Thursday, October 23, 2008

NOT A MISPRINT: 91-0.

From the Naples Daily News (Edited by TAH):

The Estero High football staff gathered in head coach Rich Dombroski's office late Friday, almost in stunned silence.

Earlier that night, Estero lost to Naples High by 13.

Not by 13 points. By 13 touchdowns. That's right: Naples 91, Estero 0.

"Hey," offered Estero defensive line coach Pat Hayes after the one-sided affair, "I didn't even know 91 was a multiple of seven."

With that, the coaches all got a much-needed laugh.

A half-hour away in Naples, Eagles coach Bill Kramer—the man on the winning end—could use one of those.

He looked at the scoreboard late in the game, saw 91-0, and said he felt sick to his stomach. Kramer's team ran only 31 plays and he kept most of his best players on the sideline—for the entire game in some cases. But still Kramer knew what was coming.

Soon after the game ended, his inbox began filling with angry e-mails, some from Estero parents wondering why so many points were necessary, some from Naples parents wondering why their kids didn't play more in an effort to pad their stats.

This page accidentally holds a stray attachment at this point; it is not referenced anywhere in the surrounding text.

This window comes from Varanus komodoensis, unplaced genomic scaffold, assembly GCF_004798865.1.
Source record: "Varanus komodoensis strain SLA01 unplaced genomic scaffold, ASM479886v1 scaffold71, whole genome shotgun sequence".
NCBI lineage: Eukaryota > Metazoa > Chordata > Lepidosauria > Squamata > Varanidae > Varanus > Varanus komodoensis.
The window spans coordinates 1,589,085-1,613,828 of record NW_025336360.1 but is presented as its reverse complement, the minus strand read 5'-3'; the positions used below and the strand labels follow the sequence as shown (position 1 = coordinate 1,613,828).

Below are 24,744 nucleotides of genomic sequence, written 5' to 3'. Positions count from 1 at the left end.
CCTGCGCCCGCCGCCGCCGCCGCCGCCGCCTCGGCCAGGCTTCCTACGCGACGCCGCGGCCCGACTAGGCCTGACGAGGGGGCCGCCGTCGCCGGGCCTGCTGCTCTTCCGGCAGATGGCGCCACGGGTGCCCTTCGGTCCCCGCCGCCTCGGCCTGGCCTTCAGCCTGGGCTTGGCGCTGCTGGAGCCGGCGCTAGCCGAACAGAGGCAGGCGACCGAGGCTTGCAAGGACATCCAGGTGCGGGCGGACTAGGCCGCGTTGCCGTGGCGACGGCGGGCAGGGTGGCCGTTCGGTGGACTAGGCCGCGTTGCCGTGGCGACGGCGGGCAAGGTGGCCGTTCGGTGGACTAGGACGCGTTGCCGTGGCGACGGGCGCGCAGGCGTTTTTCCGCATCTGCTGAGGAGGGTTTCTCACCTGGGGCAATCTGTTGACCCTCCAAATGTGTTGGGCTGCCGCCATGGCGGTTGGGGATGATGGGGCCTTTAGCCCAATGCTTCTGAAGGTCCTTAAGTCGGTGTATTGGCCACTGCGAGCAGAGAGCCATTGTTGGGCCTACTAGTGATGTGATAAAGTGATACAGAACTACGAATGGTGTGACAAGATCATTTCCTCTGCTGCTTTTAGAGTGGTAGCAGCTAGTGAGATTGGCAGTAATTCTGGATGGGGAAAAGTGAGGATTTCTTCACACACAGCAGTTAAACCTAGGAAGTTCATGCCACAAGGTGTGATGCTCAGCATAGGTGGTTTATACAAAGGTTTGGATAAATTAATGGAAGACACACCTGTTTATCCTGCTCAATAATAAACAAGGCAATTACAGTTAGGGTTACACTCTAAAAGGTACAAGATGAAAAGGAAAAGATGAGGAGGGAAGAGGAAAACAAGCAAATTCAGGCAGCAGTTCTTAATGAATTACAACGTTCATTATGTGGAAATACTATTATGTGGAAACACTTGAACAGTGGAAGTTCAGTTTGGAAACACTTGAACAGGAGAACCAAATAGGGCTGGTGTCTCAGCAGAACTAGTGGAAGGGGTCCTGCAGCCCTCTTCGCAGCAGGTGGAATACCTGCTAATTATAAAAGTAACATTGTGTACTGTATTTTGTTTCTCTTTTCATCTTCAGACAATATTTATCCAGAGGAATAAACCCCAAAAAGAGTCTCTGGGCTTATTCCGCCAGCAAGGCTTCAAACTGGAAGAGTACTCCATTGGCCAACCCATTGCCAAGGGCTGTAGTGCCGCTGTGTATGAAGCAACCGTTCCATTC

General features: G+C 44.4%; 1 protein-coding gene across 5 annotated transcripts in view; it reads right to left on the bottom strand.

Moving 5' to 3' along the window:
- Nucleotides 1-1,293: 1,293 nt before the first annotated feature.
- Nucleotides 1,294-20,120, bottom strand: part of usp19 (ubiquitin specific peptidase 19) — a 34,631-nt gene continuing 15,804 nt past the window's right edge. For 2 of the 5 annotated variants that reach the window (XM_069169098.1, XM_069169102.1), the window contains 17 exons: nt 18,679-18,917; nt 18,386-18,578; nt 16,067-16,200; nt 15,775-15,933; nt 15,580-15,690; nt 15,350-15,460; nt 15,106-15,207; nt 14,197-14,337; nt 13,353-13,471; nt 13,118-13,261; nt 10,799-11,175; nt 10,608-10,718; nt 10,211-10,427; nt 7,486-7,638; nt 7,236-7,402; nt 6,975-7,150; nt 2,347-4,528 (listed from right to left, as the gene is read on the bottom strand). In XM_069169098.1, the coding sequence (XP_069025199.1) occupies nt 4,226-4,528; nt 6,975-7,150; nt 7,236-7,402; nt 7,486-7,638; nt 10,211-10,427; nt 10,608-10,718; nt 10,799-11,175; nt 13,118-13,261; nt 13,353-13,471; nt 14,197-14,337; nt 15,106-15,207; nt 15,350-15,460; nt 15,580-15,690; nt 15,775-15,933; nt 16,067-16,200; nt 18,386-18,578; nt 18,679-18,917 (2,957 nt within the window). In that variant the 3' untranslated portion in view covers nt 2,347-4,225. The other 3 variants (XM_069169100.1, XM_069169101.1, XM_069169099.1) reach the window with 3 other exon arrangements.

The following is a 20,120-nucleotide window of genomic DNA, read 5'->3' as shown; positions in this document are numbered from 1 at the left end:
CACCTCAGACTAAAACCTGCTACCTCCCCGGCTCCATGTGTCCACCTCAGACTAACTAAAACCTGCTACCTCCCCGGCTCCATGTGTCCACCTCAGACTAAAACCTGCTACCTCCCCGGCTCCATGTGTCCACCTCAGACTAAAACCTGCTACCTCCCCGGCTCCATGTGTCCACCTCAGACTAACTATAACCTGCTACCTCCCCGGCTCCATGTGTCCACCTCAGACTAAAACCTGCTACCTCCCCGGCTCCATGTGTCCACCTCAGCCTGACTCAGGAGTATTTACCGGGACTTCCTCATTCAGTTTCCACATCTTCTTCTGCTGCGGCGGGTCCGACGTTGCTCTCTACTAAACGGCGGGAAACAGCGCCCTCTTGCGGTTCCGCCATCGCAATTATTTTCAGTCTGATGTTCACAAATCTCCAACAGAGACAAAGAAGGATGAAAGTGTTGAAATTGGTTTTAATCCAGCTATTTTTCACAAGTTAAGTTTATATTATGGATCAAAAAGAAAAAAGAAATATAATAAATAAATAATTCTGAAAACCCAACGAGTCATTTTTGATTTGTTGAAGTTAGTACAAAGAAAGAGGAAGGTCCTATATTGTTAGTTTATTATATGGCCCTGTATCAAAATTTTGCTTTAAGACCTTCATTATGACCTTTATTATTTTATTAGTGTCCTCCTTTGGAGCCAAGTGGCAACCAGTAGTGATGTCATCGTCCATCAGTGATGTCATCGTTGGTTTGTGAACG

"There's only one way to describe it," Kramer said. "Just bizarre."

The schools aren't far off in size: Estero has about 1,400 high schoolers, Naples roughly 1,700.

But the pedigree of the football programs couldn't be more different.

Estero is rebuilding from the lowest level, with Dombroski in his first year at the school and having inherited a program that had simply crumbled. Naples is the reigning state Class 3A champion, and a contender to win the title again. Naples has players committed to Division I schools like Ohio State already and a roster filled with talent at every position. Estero has no college prospects and only about 25 healthy or so players remaining on its roster.

Naples led 70-0 at the half; only four of the 1,420 games reported by member schools to the Florida High School Athletic Association this season have seen teams score more than 70 points.

The national record books are incomplete, but a score like 91-0 won't register a blip on the list of all-time defeats. It wasn't even the most lopsided score in the country this weekend—in Ohio, Beechcroft beat Centennial 96-0, taking knees on plays in the fourth quarter to avoid triple figures.

"Naples did absolutely nothing wrong," Dombroski said. "We just didn't do anything right."

No comments:

Post a Comment

Blog Archive